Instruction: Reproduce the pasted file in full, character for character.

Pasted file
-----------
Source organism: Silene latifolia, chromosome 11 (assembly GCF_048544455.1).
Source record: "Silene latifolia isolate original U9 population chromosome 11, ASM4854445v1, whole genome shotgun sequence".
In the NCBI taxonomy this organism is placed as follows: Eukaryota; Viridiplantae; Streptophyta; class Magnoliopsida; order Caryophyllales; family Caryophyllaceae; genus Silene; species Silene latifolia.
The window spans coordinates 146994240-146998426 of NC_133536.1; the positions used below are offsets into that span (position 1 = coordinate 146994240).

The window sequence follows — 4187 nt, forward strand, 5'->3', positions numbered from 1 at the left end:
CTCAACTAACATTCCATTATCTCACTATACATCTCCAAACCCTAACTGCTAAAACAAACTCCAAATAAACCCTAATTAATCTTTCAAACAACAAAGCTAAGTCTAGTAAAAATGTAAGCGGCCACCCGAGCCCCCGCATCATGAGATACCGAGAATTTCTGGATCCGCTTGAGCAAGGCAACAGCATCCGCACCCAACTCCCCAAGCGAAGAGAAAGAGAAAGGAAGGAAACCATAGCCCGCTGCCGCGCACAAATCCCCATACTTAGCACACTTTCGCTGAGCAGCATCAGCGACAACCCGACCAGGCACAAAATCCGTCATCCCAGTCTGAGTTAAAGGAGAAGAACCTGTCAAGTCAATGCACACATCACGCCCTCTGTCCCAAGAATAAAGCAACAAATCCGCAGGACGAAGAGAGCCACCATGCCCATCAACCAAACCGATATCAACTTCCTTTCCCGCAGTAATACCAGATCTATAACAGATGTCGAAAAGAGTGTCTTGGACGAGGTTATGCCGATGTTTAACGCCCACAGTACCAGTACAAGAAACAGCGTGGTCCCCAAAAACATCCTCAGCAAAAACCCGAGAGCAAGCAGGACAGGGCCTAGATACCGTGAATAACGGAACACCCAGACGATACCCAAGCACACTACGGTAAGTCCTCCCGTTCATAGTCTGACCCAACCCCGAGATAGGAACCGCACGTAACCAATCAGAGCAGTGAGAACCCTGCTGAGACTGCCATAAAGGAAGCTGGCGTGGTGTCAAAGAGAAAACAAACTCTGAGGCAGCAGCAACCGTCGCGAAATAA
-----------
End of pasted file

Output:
Source organism: Silene latifolia, chromosome 11 (assembly GCF_048544455.1).
Source record: "Silene latifolia isolate original U9 population chromosome 11, ASM4854445v1, whole genome shotgun sequence".
In the NCBI taxonomy this organism is placed as follows: Eukaryota; Viridiplantae; Streptophyta; class Magnoliopsida; order Caryophyllales; family Caryophyllaceae; genus Silene; species Silene latifolia.
The window spans coordinates 146994240-146998426 of NC_133536.1; the positions used below are offsets into that span (position 1 = coordinate 146994240).

The window sequence follows — 4187 nt, forward strand, 5'->3', positions numbered from 1 at the left end:
CTCAACTAACATTCCATTATCTCACTATACATCTCCAAACCCTAACTGCTAAAACAAACTCCAAATAAACCCTAATTAATCTTTCAAACAACAAAGCTAAGTCTAGTAAAAATGTAAGCGGCCACCCGAGCCCCCGCATCATGAGATACCGAGAATTTCTGGATCCGCTTGAGCAAGGCAACAGCATCCGCACCCAACTCCCCAAGCGAAGAGAAAGAGAAAGGAAGGAAACCATAGCCCGCTGCCGCGCACAAATCCCCATACTTAGCACACTTTCGCTGAGCAGCATCAGCGACAACCCGACCAGGCACAAAATCCGTCATCCCAGTCTGAGTTAAAGGAGAAGAACCTGTCAAGTCAATGCACACATCACGCCCTCTGTCCCAAGAATAAAGCAACAAATCCGCAGGACGAAGAGAGCCACCATGCCCATCAACCAAACCGATATCAACTTCCTTTCCCGCAGTAATACCAGATCTATAACAGATGTCGAAAAGAGTGTCTTGGACGAGGTTATGCCGATGTTTAACGCCCACAGTACCAGTACAAGAAACAGCGTGGTCCCCAAAAACATCCTCAGCAAAAACCCGAGAGCAAGCAGGACAGGGCCTAGATACCGTGAATAACGGAACACCCAGACGATACCCAAGCACACTACGGTAAGTCCTCCCGTTCATAGTCTGACCCAACCCCGAGATAGGAACCGCACGTAACCAATCAGAGCAGTGAGAACCCTGCTGAGACTGCCATAAAGGAAGCTGGCGTGGTGTCAAAGAGAAAACAAACTCTGAGGCAGCAGCAACCGTCGCGAAATAA